The “Onion Johnnies" offer a rare insight into selling as they have been coming across to the UK and selling their onions since around 1830 and the last one(s) finally stopped around 2004.
Why did they do it?
Their natural french market was saturated with produce and the price they would get for their onions would be ruinously low. The answer was to find a new territory not saturated with their product. That was the UK.
Given that the UK was well used to growing its own brown onions why would the British be interested in buying onions from “Johnny foreigner"(see note) The Onion Johnnies were able to sell their onions to the UK market because they knew they had a better product compared with the local onions. That is still true to this day where all the top chefs sing the praises of the pink onions from Roscoff – Roscoff onions.
The Onion Johnnies were committed sales people, they mostly spoke no English, left home for six months of a year and literally knocked on everyone’s front door to sell in their native French tongue. True commitment and cold calling! if they did not sell their onions they did not eat. If they did not “get on with" the British at a personal level, they did not sell sell their produce – people buy from people! A beret and often a stripey top marked them out as a typical french person selling great tasting onions to the British. The archetypal french person to the British is still this caricature.
Summarising the learning points from the Onion Johnnies?
- You have to actively SELL your products, they don’t sell themselves.
- People buy from people or the influence of people
- Your product needs to have something your customers actively value or want
- Commitment to your product is essential
- Not every lead or prospect will buy – you have to sell to all to find out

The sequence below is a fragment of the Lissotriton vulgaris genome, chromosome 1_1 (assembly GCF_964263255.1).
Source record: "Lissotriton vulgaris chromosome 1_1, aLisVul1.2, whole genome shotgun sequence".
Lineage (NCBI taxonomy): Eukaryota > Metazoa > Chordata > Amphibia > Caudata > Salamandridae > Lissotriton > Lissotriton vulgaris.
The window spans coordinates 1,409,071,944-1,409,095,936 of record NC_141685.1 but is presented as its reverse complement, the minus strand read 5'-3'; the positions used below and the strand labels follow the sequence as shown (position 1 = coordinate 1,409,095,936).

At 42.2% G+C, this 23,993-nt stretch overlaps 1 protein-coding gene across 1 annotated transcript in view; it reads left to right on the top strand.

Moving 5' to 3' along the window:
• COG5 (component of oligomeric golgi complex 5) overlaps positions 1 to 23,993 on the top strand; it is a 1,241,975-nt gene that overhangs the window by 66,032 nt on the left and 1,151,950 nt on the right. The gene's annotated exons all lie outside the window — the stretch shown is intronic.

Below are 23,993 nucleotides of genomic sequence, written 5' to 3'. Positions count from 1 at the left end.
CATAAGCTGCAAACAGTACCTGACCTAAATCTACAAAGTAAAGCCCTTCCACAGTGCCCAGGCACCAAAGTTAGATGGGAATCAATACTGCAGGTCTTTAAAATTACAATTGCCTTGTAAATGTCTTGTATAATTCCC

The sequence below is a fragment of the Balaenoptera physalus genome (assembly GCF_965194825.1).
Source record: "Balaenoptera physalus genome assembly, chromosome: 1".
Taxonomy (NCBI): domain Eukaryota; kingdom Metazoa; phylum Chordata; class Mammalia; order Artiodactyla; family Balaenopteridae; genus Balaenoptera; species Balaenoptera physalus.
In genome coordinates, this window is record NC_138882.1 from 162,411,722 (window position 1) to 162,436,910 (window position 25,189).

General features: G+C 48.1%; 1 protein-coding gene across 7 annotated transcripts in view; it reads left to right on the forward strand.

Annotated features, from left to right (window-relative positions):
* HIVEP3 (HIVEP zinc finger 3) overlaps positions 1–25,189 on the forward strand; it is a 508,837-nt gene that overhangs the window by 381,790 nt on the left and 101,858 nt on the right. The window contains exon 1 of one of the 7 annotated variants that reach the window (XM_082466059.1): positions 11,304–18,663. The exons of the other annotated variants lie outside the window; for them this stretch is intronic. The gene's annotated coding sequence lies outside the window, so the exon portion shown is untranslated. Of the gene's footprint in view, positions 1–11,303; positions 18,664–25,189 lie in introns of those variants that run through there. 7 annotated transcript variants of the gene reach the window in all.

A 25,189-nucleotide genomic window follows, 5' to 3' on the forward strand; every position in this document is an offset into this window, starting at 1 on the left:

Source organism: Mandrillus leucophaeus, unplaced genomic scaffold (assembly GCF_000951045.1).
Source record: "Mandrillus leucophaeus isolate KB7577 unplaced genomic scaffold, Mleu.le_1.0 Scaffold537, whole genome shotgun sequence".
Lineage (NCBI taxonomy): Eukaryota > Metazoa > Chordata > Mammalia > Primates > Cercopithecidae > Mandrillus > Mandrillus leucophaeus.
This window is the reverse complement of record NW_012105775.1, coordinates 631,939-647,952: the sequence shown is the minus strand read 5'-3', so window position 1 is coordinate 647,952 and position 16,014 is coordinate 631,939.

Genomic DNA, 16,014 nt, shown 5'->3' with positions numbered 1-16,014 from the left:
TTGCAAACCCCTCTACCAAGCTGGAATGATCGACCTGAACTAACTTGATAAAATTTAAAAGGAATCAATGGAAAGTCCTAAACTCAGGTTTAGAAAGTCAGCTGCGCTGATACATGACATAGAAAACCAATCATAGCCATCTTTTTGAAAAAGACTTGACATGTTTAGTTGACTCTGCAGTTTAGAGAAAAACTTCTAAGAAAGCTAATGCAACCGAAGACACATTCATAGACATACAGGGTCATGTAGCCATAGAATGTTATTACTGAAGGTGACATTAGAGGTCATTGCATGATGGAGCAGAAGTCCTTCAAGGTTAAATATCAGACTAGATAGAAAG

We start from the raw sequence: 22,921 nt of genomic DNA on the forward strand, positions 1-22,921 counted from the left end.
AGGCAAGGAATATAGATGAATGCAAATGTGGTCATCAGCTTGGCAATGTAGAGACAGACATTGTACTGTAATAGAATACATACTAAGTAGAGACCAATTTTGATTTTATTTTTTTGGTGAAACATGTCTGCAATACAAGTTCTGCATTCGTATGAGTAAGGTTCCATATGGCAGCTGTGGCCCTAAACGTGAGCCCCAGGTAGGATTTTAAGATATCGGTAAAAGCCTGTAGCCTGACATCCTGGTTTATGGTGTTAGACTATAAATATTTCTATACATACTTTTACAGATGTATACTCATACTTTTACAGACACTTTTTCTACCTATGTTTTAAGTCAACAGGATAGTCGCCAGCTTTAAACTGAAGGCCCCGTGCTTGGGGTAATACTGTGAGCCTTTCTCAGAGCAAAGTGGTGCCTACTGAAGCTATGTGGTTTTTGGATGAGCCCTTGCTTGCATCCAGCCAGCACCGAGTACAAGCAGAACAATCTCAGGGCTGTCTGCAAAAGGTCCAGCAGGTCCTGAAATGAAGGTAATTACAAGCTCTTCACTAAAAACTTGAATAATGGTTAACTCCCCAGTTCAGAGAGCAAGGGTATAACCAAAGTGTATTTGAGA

- Find new territories
Johnny Foreigner term
(the term “Onion Johnny" almost certainly derives from the british colonial days where anyone not British was referred to as a “Johnny foreigner" and persisted long after WWII in the same way that many indian words were / are still used as a hangover from the Raj days. Although others say that all the onion sellers were called Jean and therefore in the UK called Johnnies.)
Lower cost self-service touchscreen hardware mostly “does the job" but with the elegance of a dustcart. See the PC on a pole below…
Self service touchscreens and kiosks have become part of everyday life along with electronic payment. checking-in, ID validation etc. To be economically viable though, it needed lower cost hardware solutions. But, until now, lower cost has meant dull and boring.
- Sales lesson 3 – the industry needs a better product – Merak kiosk.
- With a similar price tag to the dull pedestal kiosk it is infinitely more desirable to use.
- Why would you boring screen on a pole when you can buy the great looking Merak at the same price?
- Sales lesson 4 helped us influence the design – we consulted with one of our existing customers as to what’s important in a kiosk for them and at what price.